Peter Pace may have been unsuccessful in his race for a Commerce Township trustee position last month, but he’s scored many other victories around the community. The current vice-chairman of the Commerce Township Parks and Recreation Committee, he is also a member of the Planning Commission, chairman of the Entertainment Committee and founded the Concert in the Park Series. He also serves on the Lower Straits Lake Preservation Committee as chairman, as well as the Edgewood Homeowners Association. As a small business owner, he started Tri-Star Enterprises Construction Services, a property management and real estate development company. As concerned citizen, Pace believes in giving back to people, especially when catastrophes hit. He traveled across the country as he volunteered his service in the wake of Hurricane Katrina and various Florida hurricanes. Pace and his family have lived in Commerce for 24 years.
As vice-chairman of the Commerce Township Parks and Recreation Committee, what are you working on or have you recently undertaken?
PP: There’s a number of things we’re taking on. Our first goal right now with the budget is getting everything in place for the improvements with the parks that we have funds allocated for, such as improvements to Maple Glen and Hickory Glen, their entrances to the parkways and making it more convenient for the residents and safe. We have issues with everything being safe. We’re big on that with our board.
We’re looking at dog runs at Dodge Park, maybe some additional parking there, as well to help accommodate Concert in the Park — that’s been a big plus the last few years. I was the creator and director of it. We’ve had very good response with that and it’s held in Dodge Park and we try to make some improvements to accommodate that big project.
With municipalities struggling, has the board had to deal with budget cuts to produce events in the community, or have you had to pare back on events?
PP: Actually, I wouldn’t say either. There has been a cutback, sure, but with a good board we try to improvise and come up with different ways and different solutions to still give the residents some events. That’s what we did with the Cinema in the Park. We did that this year, sponsored by Genisys Credit Union. We went out and searched for that and they were our sole sponsor and were able to fund the project for us. Same goes with Concert in the Park — no tax dollars were involved for that. It was all funded by local sponsors — local companies and business people. I’m proud to say they supported me 100 percent on that.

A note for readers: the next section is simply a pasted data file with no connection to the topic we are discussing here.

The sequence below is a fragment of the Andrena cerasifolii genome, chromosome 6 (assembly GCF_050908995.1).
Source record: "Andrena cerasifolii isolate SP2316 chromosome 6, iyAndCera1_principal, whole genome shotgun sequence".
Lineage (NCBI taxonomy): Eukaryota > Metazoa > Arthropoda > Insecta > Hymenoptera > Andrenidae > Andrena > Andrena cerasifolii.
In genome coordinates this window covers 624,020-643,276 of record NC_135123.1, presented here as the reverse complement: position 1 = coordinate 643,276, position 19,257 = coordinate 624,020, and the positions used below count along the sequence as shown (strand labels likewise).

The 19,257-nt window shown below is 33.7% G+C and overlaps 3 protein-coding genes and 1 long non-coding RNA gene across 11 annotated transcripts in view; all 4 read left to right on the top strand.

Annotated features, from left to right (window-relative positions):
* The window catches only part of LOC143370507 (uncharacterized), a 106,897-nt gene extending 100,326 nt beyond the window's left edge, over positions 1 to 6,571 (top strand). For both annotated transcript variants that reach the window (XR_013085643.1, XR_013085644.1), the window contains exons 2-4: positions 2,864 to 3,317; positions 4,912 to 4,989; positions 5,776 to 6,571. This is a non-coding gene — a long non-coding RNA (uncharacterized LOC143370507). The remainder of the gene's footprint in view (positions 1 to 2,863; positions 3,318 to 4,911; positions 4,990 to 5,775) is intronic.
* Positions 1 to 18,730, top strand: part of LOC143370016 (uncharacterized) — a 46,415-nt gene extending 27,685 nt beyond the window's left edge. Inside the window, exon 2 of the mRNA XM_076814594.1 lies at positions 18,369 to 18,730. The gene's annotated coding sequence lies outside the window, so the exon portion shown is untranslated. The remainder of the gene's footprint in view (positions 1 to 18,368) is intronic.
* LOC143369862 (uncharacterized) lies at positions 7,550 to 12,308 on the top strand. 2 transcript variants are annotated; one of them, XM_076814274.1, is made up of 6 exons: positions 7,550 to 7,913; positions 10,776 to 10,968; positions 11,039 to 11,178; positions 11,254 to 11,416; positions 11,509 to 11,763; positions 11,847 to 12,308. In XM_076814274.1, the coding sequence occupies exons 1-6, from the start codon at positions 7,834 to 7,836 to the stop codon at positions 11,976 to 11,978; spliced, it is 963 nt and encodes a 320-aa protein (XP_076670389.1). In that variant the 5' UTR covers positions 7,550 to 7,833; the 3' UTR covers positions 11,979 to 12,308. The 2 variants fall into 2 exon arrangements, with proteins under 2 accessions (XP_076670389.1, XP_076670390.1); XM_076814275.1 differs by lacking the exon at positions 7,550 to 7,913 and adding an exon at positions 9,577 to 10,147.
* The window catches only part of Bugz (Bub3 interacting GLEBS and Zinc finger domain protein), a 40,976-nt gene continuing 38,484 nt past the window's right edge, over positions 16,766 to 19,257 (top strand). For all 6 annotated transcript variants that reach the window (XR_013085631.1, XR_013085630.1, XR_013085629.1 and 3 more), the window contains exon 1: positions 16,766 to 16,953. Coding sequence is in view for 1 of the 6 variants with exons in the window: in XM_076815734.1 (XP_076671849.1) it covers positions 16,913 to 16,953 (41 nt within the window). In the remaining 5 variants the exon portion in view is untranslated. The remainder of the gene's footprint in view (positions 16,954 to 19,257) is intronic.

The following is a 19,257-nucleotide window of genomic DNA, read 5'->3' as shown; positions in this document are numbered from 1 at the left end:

Tell us how and why you spearheaded the Concert in the Park series.
PP: Basically, we needed it. We didn’t have a lot of activities here for the residents, outside of organized sports. We had plenty of that and that was good, but for people to come out and enjoy the parks, for example Dodge Park, we decided to do Concerts in the Park there. I came up with the idea. I brought it to my board and the board gave its blessing. We chose Dodge Park because it was a nice location where it would fit the concept of Concert in the Park. As the event grew in size — we had over 600 people in July. People were coming to me from outside our township border telling me what a wonderful event (it was) and (that they) didn’t even know it existed. That was one of the reasons we did it. Some of our events we try and move to different parks to showcase the park itself because some people don’t even know we have these parks and that’s why we’re doing this. It’s a good way to showcase or highlight the parks.
Has it been a popular event among residents?
PP: It’s grown every month. The first show was June 2011, (and) we had about 300 people; July, 400; August, 500; and definitely 600-plus in June and July of this year. Is it popular? Yes, our Parks and Rec Office at the Richardson (Senior) Center gets a lot of calls, especially during the week of the event, inquiring about the location and what’s included. There’s a lot of activities — we have face painting, moon bounces. Home Depot, a big sponsor, does a kids’ workshop. We have some local vendors hand out bottled water for free. CW3 (Soccer Association) is there, and they have kickball and soccer for the kids. There’s a lot of activities besides the swing sets and everything else and it’s free and an open event to the public.
As chairman of the Parks and Recreation Entertainment Committee, what new ideas would you like to see come to fruition?
PP: We started with Concert in the Park. That was the first one. When that one became a success, we decided to create a little committee, which I chair — (and includes) Richard Demmin and Emily England, the Parks and Rec director. She supervises all the concerns with the parks — we combined efforts to make a 3-man committee and brought out the Cinema in the Park. We have a couple other ideas we’re bouncing around right now and writing a business plan as we speak, but (with) those types of projects, we work on those in the fall and winter, and during that same time we look for sponsors of funding for those events to bring out for 2013. But are there definitely some things in the works.
What is your role as a member of the Lower Straits Lake Preservation Committee?
PP: I am a board member and been on that board since 1989. What our job is for Lower Straits Lake, I represent Edgewood Subdivision as a whole. That’s where I live, and every subdivision should have representation by one individual. On the board I sit down with John Levinson, the president. There are 7 or 8 of us, and we sit down on a quarterly basis and go over the needs for the lake to keep it preserved like weed control — that’s a big one — the fish habitat for the lake; the geese population; and most of all, working with the financing for the weed control, the SADs (special assessment districts) involved, because weed controls needs funding and (we) need to have that on the SAD for projects so we have a clean lake that’s navigable and swimmable. I’m part of that and part of (Oakland County) Sheriff (marine) patrol. In 2009, I was one of the leading gentlemen to go to the Oakland County Sheriff’s (Department) when we heard they were going to pull our tax dollars and no longer pay for marine patrol on the lake. I initiated with (the Sheriff’s Department) to privatize it and bring it to these lakes so we can have scheduled patrols on a regular basis. It’s funded through donations from our lake committee. That’s how it is here on Lower Straits Lake. That’s one of my positions. I oversee that complete project.